Archives for: April 2009
I am NOT jumping on the fear filled bandwagon about a pandemic. I laughed yesterday when the US Stock Market was down because of swine flu. I was nonchalant over the weekend when people where DD works were concerned because there have been 3 documented cases at high schools within a 50 mile radius.
However, I did read with interest this morning a thread on the Forum in which Dr. D participated. Here are his recommendations:
Protect the gut and respiratory passages.
Elderberry should be used only by people under 15 or over 35 during active infection. It can be used by others as a preventive. It has to do with it having the potential to ramp up cytokines, which increased the inflammatory reaction. This is more of a problem with people in that age group (older and younger people have a more moderated immune response)
Masks not only keep droplets out, they keep your droplets in.
Zero-lectin diet would be best.
Be wary of immune stimulants.
Lomatia might have possibilities.
He also recommended this link.
I went to the For Your Type store site, and saw that Dr. D’s ProBerry capsules are on sale. I thought perhaps it would be prudent to have a couple of bottles on hand, just in case.
This was my first order from the store. I will hasten to add that this is not a commercial and Dr. D did not ask me to blog about this. In my usual way I’m just passing on to you what I’m thinking about my family on the BTD. I’m more afraid of endless media hype than I am of getting sick. However, it does not hurt to be prepared.
A quick glance at the Type O/Hunter food lists could be overwhelming because of the abundance of choices. A closer look can be disappointing, because many of the foods are not locally available, and many others are too expensive. Lamb and bison used to be in that category.
Lamb was available at my grocery store – if I wanted to pay $10 per pound for a bone-in chop. (which I will emphatically say I did not!) I well remember the day I found boneless leg of lamb at Sams Club for about the same price as a roast. Suddenly it was possible to enjoy this Type O beneficial on a regular basis. Not only that, the package says that the lamb is 100% grass fed. I know that grass fed meat or yard raised poultry is better for my body, but it’s not usually good for my budget.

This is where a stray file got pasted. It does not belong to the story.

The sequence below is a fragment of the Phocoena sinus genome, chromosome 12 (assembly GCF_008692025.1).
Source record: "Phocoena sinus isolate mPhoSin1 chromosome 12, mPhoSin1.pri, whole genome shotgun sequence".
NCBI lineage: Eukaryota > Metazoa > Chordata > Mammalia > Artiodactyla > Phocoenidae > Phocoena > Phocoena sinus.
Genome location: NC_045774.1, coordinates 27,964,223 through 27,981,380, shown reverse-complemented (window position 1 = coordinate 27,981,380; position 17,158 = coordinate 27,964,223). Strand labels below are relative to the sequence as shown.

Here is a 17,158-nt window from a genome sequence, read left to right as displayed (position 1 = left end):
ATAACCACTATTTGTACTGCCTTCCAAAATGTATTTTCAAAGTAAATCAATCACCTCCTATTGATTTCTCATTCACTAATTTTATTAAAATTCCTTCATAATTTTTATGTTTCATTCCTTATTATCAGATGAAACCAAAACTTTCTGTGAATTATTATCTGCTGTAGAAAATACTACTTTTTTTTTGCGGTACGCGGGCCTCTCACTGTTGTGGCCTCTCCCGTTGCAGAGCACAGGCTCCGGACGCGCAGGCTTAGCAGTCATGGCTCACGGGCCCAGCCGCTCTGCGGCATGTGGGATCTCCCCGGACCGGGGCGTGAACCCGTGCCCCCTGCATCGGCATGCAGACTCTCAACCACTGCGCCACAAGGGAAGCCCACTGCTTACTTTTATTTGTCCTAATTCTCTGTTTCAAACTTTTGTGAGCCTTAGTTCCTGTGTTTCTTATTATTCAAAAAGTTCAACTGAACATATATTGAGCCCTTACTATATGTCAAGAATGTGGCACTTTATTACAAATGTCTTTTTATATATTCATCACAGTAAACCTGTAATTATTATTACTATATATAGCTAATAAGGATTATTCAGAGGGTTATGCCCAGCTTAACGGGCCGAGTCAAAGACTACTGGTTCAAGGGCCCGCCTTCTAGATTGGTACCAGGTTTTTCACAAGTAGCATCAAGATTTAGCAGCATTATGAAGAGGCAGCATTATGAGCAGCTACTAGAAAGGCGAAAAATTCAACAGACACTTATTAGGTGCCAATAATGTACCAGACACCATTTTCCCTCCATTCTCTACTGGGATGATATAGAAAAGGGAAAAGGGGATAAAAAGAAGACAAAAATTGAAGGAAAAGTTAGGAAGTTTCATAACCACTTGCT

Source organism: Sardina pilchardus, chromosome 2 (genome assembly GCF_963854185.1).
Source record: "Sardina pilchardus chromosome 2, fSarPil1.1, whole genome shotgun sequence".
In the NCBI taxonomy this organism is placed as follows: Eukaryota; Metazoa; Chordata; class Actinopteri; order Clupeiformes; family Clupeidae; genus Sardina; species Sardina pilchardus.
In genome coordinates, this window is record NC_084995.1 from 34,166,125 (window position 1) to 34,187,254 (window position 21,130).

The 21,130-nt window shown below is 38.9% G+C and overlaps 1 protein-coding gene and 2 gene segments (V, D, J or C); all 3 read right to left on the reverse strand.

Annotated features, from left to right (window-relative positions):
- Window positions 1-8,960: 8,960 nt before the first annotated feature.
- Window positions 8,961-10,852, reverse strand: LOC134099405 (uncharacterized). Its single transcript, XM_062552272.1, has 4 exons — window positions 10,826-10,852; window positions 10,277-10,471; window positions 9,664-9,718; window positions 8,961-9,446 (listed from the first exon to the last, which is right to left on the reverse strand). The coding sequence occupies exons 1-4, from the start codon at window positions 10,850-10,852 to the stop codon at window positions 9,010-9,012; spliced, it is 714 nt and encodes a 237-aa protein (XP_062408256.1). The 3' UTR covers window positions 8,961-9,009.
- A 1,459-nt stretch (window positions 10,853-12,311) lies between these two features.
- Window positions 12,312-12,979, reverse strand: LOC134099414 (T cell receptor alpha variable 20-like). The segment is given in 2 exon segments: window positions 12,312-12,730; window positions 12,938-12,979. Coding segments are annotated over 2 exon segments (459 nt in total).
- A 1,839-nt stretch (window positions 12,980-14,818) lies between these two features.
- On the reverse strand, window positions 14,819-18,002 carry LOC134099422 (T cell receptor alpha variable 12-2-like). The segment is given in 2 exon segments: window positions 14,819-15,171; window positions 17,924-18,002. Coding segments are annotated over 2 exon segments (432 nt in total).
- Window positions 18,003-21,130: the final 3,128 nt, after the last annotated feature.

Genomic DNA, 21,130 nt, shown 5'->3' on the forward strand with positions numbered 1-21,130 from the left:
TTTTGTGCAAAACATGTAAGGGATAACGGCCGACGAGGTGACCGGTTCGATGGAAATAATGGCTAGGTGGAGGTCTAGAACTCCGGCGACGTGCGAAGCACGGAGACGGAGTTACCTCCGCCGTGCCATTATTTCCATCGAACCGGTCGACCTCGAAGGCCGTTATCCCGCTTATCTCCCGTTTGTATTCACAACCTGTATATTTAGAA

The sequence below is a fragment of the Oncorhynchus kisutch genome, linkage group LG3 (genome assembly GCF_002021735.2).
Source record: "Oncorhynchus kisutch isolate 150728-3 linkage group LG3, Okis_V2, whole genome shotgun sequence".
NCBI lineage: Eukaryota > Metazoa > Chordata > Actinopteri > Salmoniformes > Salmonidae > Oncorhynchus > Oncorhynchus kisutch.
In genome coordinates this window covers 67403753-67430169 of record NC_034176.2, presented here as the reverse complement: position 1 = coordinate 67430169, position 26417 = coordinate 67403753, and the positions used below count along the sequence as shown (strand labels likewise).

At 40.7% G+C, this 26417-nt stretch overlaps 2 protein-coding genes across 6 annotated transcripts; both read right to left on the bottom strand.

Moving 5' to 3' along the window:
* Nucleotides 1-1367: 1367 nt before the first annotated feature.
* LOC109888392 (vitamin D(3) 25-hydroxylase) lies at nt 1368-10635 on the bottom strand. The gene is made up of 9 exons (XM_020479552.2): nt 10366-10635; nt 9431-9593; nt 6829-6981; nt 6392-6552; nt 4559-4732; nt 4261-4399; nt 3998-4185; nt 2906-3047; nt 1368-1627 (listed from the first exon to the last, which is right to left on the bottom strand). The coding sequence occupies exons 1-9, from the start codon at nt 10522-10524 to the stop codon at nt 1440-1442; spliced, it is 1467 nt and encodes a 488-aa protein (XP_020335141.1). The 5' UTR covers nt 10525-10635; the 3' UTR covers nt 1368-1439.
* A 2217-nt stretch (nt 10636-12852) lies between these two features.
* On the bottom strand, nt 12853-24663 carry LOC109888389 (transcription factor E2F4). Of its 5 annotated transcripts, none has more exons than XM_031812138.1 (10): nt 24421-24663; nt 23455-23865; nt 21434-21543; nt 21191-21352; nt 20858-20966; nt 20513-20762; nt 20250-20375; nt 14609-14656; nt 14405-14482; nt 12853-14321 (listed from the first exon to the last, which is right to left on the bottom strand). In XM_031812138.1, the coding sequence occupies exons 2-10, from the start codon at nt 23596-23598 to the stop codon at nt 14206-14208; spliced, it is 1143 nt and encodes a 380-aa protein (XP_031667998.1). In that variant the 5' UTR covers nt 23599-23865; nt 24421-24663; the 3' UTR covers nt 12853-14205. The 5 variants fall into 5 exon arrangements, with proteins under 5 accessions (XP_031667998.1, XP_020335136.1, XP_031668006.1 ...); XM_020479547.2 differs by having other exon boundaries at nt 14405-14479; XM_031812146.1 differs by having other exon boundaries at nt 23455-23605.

Interesting, while lamb is not a popular American food, once I found a good source for it, the quality was superior to the easily available beef.
I’ve eaten bison when we’ve vacationed in Colorado and Wyoming. However for years I could not find it in Texas where I live. Once I got really excited when I saw buffalo sausage in a store, but my enthusiasm vanished when I read that the top two ingredients were buffalo and pork. No way! Last year I found buffalo hot dogs in the freezer section at the Health Food store. But they were expensive and very salty.
This week I answered an ad for a used bicycle in town 30 miles from where I live. It sounded perfect, and I drove over with every intention of buying it and going for a ride that afternoon. What a disappointment, the “like new” bike was rusty, and the seat was frozen. I couldn’t even have taken it for a test ride.
On the way home I passed an HEB grocery store in another town. I went in to pick up food for the weekend. In their meat department they had ground bison and bison steaks. Ground bison was $5 per pound; bison steak was $5 per 8 ounce package. I got two packages of ground bison and one bison steak. The package says that the bison is guaranteed natural grass fed and no hormones. I have never found grass fed beef for that price!! There is an HEB in my town, and I’m hoping they will also start carrying bison. If not, I think it would be worth a drive once every couple of months to stock my freezer with bison.
The price of the steak was more than I usually spend on meat, but I really wanted to try it. In it’s defense, it was very lean and well trimmed - no visible fat. So there was no waste. I sprinkled it with Braggs liquid aminos, and cooked it at 400 degrees in the oven. It was delicious.